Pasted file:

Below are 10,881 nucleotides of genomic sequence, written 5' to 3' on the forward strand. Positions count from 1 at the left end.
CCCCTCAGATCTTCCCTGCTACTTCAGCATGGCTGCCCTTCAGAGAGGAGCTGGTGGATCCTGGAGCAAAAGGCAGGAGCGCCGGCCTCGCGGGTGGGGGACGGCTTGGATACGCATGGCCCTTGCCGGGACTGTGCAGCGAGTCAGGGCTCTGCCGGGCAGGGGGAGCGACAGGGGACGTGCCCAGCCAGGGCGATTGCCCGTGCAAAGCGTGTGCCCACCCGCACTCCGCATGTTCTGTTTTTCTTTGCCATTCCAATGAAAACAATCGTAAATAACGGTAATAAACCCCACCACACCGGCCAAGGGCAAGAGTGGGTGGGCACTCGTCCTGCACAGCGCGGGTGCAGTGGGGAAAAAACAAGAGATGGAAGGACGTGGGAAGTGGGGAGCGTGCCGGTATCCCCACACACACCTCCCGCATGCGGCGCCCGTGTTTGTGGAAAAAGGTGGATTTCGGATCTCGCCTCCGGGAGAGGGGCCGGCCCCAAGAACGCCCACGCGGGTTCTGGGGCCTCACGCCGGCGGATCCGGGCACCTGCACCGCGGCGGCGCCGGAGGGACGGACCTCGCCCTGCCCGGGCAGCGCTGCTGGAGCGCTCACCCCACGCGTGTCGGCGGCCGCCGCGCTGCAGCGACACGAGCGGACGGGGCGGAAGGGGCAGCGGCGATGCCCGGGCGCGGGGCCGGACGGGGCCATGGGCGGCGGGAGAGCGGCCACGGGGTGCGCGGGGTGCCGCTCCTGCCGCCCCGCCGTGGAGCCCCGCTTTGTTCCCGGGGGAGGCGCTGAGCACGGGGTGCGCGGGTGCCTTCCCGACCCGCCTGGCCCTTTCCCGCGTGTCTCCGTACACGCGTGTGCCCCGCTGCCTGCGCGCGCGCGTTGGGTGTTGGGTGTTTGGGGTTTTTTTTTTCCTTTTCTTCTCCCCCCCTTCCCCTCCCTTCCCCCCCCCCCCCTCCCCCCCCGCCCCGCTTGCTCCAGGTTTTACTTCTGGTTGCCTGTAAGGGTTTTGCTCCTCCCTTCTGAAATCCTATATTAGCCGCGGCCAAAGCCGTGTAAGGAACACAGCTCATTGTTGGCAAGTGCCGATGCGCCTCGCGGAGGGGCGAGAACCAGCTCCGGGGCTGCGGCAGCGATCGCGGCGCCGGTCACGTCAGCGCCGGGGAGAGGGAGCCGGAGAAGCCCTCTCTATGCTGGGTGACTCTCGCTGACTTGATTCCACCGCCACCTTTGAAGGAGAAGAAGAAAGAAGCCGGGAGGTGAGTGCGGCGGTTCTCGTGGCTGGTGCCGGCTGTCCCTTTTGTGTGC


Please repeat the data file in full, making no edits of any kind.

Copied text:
Below are 10,881 nucleotides of genomic sequence, written 5' to 3' on the forward strand. Positions count from 1 at the left end.
CCCCTCAGATCTTCCCTGCTACTTCAGCATGGCTGCCCTTCAGAGAGGAGCTGGTGGATCCTGGAGCAAAAGGCAGGAGCGCCGGCCTCGCGGGTGGGGGACGGCTTGGATACGCATGGCCCTTGCCGGGACTGTGCAGCGAGTCAGGGCTCTGCCGGGCAGGGGGAGCGACAGGGGACGTGCCCAGCCAGGGCGATTGCCCGTGCAAAGCGTGTGCCCACCCGCACTCCGCATGTTCTGTTTTTCTTTGCCATTCCAATGAAAACAATCGTAAATAACGGTAATAAACCCCACCACACCGGCCAAGGGCAAGAGTGGGTGGGCACTCGTCCTGCACAGCGCGGGTGCAGTGGGGAAAAAACAAGAGATGGAAGGACGTGGGAAGTGGGGAGCGTGCCGGTATCCCCACACACACCTCCCGCATGCGGCGCCCGTGTTTGTGGAAAAAGGTGGATTTCGGATCTCGCCTCCGGGAGAGGGGCCGGCCCCAAGAACGCCCACGCGGGTTCTGGGGCCTCACGCCGGCGGATCCGGGCACCTGCACCGCGGCGGCGCCGGAGGGACGGACCTCGCCCTGCCCGGGCAGCGCTGCTGGAGCGCTCACCCCACGCGTGTCGGCGGCCGCCGCGCTGCAGCGACACGAGCGGACGGGGCGGAAGGGGCAGCGGCGATGCCCGGGCGCGGGGCCGGACGGGGCCATGGGCGGCGGGAGAGCGGCCACGGGGTGCGCGGGGTGCCGCTCCTGCCGCCCCGCCGTGGAGCCCCGCTTTGTTCCCGGGGGAGGCGCTGAGCACGGGGTGCGCGGGTGCCTTCCCGACCCGCCTGGCCCTTTCCCGCGTGTCTCCGTACACGCGTGTGCCCCGCTGCCTGCGCGCGCGCGTTGGGTGTTGGGTGTTTGGGGTTTTTTTTTTCCTTTTCTTCTCCCCCCCTTCCCCTCCCTTCCCCCCCCCCCCCTCCCCCCCCGCCCCGCTTGCTCCAGGTTTTACTTCTGGTTGCCTGTAAGGGTTTTGCTCCTCCCTTCTGAAATCCTATATTAGCCGCGGCCAAAGCCGTGTAAGGAACACAGCTCATTGTTGGCAAGTGCCGATGCGCCTCGCGGAGGGGCGAGAACCAGCTCCGGGGCTGCGGCAGCGATCGCGGCGCCGGTCACGTCAGCGCCGGGGAGAGGGAGCCGGAGAAGCCCTCTCTATGCTGGGTGACTCTCGCTGACTTGATTCCACCGCCACCTTTGAAGGAGAAGAAGAAAGAAGCCGGGAGGTGAGTGCGGCGGTTCTCGTGGCTGGTGCCGGCTGTCCCTTTTGTGTGC